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Sep 18, 2014

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Johnson Beer

April, 1999

By Bobby Bush

Last year was a pivotal period for Johnson Beer Company. Using funds derived from an IPO stock sale, the company purchased an old dairy building, perfect for brewing, on Central Avenue, not far from downtown Charlotte. Relocating a brewery, from a leased building in the historic South End district where they’d been since opening in April 1995, to the “new” facility was no easy task. But Tim and Susan Johnson and staff persevered. And one year later, they’re happily brewing, but still not completely settled in.

Upstairs at Johnson Beer, above store rooms and offices, is a large party room which stays pretty busy these days. In addition to hosting the company’s annual stockholders meeting in March, the room is rented out to various groups. Recent upstairs programs include a comedian troupe’s escapades and Chickspeare, a hilarious all female Shakespearean production. Of course, Johnson’s tasty brews are on tap for these varied functions.

Downstairs, the Company Store offers Johnson logo clothing, a variety of beer (some as low as $10/case) and a smiling face from Johnson’s amiable staff. On this particular visit, Susan ran the store, providing plastic cups of Amber and seasonals Winterfest and Springfest from the taps upstairs while we talked. As the phone rang repeatedly and customers came in search of kegs and cases, we spoke of upcoming festivals and mutual brewing acquaintances. She almost reluctantly told us of a recent blind tasting sponsored by Carolina Brew Masters, the local homebrewing club. Against un-labeled competition as tough as Rogue, Guinness, Samuel Smith and Brooklyn breweries, Johnson Oatmeal Stout impressively took first place. Redhook’s Double Black, an expresso injected brew, garnered the runner-up spot.

Johnson Beer has a brand new neighbor. Homebrew Adventures, a homebrew and wine-making supply shop, was recently purchased by several members of Carolina Brew Masters. They leased space within the Johnson building and moved from the south side of town in March. Already at home, the shelves are stocked with a full line of brewing equipment and ingredients. They’re nice people who brew for fun and are always ready to help with brewing problems. Check out their website at www.homebrewadventures.com.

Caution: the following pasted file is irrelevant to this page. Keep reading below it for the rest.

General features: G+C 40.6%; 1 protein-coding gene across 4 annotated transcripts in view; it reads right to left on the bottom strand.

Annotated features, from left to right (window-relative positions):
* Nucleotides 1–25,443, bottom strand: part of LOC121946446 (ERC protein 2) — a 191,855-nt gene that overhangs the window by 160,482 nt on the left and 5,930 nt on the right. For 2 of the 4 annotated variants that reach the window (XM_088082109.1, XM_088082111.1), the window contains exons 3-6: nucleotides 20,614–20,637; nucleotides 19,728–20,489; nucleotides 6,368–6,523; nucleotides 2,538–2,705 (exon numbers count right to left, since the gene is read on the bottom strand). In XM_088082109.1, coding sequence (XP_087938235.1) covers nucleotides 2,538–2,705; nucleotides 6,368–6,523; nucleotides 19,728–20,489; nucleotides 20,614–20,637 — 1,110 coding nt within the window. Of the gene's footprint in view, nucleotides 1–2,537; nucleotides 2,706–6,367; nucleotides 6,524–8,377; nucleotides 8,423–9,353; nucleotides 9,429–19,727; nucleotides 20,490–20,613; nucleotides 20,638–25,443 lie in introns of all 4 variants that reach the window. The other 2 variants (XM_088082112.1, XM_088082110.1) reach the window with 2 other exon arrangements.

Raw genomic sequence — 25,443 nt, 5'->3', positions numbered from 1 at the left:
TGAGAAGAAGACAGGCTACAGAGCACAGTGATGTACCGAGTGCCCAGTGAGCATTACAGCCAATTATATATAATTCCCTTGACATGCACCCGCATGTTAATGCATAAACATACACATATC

While in the neighborhood we cruised over to Tryon Street, in the South End section, to visit with Scott Saffer, proprietor of The Brewing Experience. Expecting to find just a few people brewing away at this brew-on-premises establishment, we were surprised to see the small store front packed with people. The occasion? The first and only North Carolina BOP’s first anniversary; just Scott and 75 or so friends, family and loyal customers enjoying a half dozen different beers and bowls of filling gumbo, kept hot in one of six steam-fired brewing kettles. A band had been playing outside earlier, but cold, dreary weather forced the party indoors, sans music. That did nothing to dampen the merriment.

When The Brewing Experience is operating without celebration, Tuesday through Saturday, a homebrewer wanna-be, or anyone who doesn’t want the bother and clean-up associated with homebrewing, signs up for a hands-on brewing experience (hence the name). After a style is selected (beer styles range from Honeydew Wheat to Mr. Ed’s Oatmeal Stout with 25 or so in-between), Scott and crew supply instructions, ingredients and equipment to brew 12.5 gallons of beer. Two weeks later, the product of this exhilarating effort is bottled, ready for personal consumption. A batch, which yields about 130 @ 12 oz. bottles, runs from $105 to $135. Labels and bottles (cleaned, recycled bottles work well) can be purchased as well.

While partying with the exuberant crowd, we sampled many distinctive brews. Most enjoyable were a strong, roasty Imperial Stout; a heady, full-bodied German Bock; and a tartly hopped American Brown Ale. These recipes obviously don’t scrimp on flavor.

The Brewing Experience also brews beer for kegs sales to several Charlotte-area restaurants and bars. And, in conjunction with Carolina Brew Masters, the homebrewing club’s contest winning recipes are brewed at The Brewing Experience each month. These award winners are available on tap at Rheinland Haus, the German restaurant where the Brew Masters hold their meetings.

[Note: The Brewing Experience closed in 2000].

This article first appeared in Focus, a weekly paper published in Hickory, North Carolina.

© Bobby Bush

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